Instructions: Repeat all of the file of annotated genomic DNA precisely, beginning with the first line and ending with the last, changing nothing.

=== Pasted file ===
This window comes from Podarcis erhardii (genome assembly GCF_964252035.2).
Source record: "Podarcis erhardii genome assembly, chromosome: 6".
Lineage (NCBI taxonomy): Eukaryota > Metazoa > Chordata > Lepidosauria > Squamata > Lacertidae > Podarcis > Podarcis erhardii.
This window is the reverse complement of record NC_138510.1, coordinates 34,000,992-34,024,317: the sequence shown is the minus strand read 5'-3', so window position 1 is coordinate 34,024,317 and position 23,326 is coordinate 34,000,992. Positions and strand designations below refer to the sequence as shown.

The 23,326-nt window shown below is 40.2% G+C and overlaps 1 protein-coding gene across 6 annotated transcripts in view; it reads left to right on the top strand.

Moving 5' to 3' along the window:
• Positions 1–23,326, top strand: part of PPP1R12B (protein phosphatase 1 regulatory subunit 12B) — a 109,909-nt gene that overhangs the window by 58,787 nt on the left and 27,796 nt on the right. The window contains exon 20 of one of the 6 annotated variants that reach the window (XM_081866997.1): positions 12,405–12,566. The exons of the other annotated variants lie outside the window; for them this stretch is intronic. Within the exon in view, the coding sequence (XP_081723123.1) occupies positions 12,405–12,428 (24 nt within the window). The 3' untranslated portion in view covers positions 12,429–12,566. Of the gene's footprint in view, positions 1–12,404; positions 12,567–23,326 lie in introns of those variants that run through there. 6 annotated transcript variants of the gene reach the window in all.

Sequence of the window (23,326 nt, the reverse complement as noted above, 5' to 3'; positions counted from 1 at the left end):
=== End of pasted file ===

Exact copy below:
This window comes from Podarcis erhardii (genome assembly GCF_964252035.2).
Source record: "Podarcis erhardii genome assembly, chromosome: 6".
Lineage (NCBI taxonomy): Eukaryota > Metazoa > Chordata > Lepidosauria > Squamata > Lacertidae > Podarcis > Podarcis erhardii.
This window is the reverse complement of record NC_138510.1, coordinates 34,000,992-34,024,317: the sequence shown is the minus strand read 5'-3', so window position 1 is coordinate 34,024,317 and position 23,326 is coordinate 34,000,992. Positions and strand designations below refer to the sequence as shown.

The 23,326-nt window shown below is 40.2% G+C and overlaps 1 protein-coding gene across 6 annotated transcripts in view; it reads left to right on the top strand.

Moving 5' to 3' along the window:
• Positions 1–23,326, top strand: part of PPP1R12B (protein phosphatase 1 regulatory subunit 12B) — a 109,909-nt gene that overhangs the window by 58,787 nt on the left and 27,796 nt on the right. The window contains exon 20 of one of the 6 annotated variants that reach the window (XM_081866997.1): positions 12,405–12,566. The exons of the other annotated variants lie outside the window; for them this stretch is intronic. Within the exon in view, the coding sequence (XP_081723123.1) occupies positions 12,405–12,428 (24 nt within the window). The 3' untranslated portion in view covers positions 12,429–12,566. Of the gene's footprint in view, positions 1–12,404; positions 12,567–23,326 lie in introns of those variants that run through there. 6 annotated transcript variants of the gene reach the window in all.

Sequence of the window (23,326 nt, the reverse complement as noted above, 5' to 3'; positions counted from 1 at the left end):